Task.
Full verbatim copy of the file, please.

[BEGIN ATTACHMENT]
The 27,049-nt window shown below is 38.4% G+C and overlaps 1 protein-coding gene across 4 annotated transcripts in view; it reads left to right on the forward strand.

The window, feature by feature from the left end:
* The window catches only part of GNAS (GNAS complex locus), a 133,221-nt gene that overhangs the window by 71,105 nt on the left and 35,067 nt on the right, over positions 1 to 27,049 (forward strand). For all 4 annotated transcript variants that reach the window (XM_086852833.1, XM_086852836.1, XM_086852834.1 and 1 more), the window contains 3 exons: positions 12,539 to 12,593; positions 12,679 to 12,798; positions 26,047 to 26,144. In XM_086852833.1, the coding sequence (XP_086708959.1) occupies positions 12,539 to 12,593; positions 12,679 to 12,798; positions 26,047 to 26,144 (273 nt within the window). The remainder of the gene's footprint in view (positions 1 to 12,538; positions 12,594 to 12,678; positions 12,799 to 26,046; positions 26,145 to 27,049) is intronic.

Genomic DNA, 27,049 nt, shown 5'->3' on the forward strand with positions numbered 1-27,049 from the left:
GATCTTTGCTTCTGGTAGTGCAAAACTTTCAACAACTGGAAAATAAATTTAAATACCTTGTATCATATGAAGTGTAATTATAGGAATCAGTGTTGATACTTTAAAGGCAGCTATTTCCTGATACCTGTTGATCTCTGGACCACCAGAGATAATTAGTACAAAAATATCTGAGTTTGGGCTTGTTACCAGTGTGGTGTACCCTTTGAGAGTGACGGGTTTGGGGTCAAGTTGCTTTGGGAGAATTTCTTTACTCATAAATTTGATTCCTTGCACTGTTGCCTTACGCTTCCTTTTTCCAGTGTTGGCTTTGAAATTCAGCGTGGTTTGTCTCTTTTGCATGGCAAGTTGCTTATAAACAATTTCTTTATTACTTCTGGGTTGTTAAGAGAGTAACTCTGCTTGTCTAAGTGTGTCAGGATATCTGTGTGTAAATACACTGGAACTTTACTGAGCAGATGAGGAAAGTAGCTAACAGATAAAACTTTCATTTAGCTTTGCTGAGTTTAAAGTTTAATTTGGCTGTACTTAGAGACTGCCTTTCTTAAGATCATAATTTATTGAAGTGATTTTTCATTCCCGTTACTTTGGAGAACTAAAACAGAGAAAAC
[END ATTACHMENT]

The 27,049-nt window shown below is 38.4% G+C and overlaps 1 protein-coding gene across 4 annotated transcripts in view; it reads left to right on the forward strand.

The window, feature by feature from the left end:
* The window catches only part of GNAS (GNAS complex locus), a 133,221-nt gene that overhangs the window by 71,105 nt on the left and 35,067 nt on the right, over positions 1 to 27,049 (forward strand). For all 4 annotated transcript variants that reach the window (XM_086852833.1, XM_086852836.1, XM_086852834.1 and 1 more), the window contains 3 exons: positions 12,539 to 12,593; positions 12,679 to 12,798; positions 26,047 to 26,144. In XM_086852833.1, the coding sequence (XP_086708959.1) occupies positions 12,539 to 12,593; positions 12,679 to 12,798; positions 26,047 to 26,144 (273 nt within the window). The remainder of the gene's footprint in view (positions 1 to 12,538; positions 12,594 to 12,678; positions 12,799 to 26,046; positions 26,145 to 27,049) is intronic.

Genomic DNA, 27,049 nt, shown 5'->3' on the forward strand with positions numbered 1-27,049 from the left:
GATCTTTGCTTCTGGTAGTGCAAAACTTTCAACAACTGGAAAATAAATTTAAATACCTTGTATCATATGAAGTGTAATTATAGGAATCAGTGTTGATACTTTAAAGGCAGCTATTTCCTGATACCTGTTGATCTCTGGACCACCAGAGATAATTAGTACAAAAATATCTGAGTTTGGGCTTGTTACCAGTGTGGTGTACCCTTTGAGAGTGACGGGTTTGGGGTCAAGTTGCTTTGGGAGAATTTCTTTACTCATAAATTTGATTCCTTGCACTGTTGCCTTACGCTTCCTTTTTCCAGTGTTGGCTTTGAAATTCAGCGTGGTTTGTCTCTTTTGCATGGCAAGTTGCTTATAAACAATTTCTTTATTACTTCTGGGTTGTTAAGAGAGTAACTCTGCTTGTCTAAGTGTGTCAGGATATCTGTGTGTAAATACACTGGAACTTTACTGAGCAGATGAGGAAAGTAGCTAACAGATAAAACTTTCATTTAGCTTTGCTGAGTTTAAAGTTTAATTTGGCTGTACTTAGAGACTGCCTTTCTTAAGATCATAATTTATTGAAGTGATTTTTCATTCCCGTTACTTTGGAGAACTAAAACAGAGAAAAC